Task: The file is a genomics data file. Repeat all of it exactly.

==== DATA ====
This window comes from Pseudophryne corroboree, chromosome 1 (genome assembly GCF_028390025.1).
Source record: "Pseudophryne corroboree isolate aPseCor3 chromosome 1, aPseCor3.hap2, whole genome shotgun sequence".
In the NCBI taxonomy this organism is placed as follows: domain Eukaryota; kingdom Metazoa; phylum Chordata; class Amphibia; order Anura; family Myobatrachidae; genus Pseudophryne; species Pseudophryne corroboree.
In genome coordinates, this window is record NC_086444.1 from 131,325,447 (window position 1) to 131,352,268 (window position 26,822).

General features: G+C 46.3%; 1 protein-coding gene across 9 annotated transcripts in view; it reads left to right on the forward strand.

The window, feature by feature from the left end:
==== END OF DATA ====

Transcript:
This window comes from Pseudophryne corroboree, chromosome 1 (genome assembly GCF_028390025.1).
Source record: "Pseudophryne corroboree isolate aPseCor3 chromosome 1, aPseCor3.hap2, whole genome shotgun sequence".
In the NCBI taxonomy this organism is placed as follows: domain Eukaryota; kingdom Metazoa; phylum Chordata; class Amphibia; order Anura; family Myobatrachidae; genus Pseudophryne; species Pseudophryne corroboree.
In genome coordinates, this window is record NC_086444.1 from 131,325,447 (window position 1) to 131,352,268 (window position 26,822).

General features: G+C 46.3%; 1 protein-coding gene across 9 annotated transcripts in view; it reads left to right on the forward strand.

The window, feature by feature from the left end: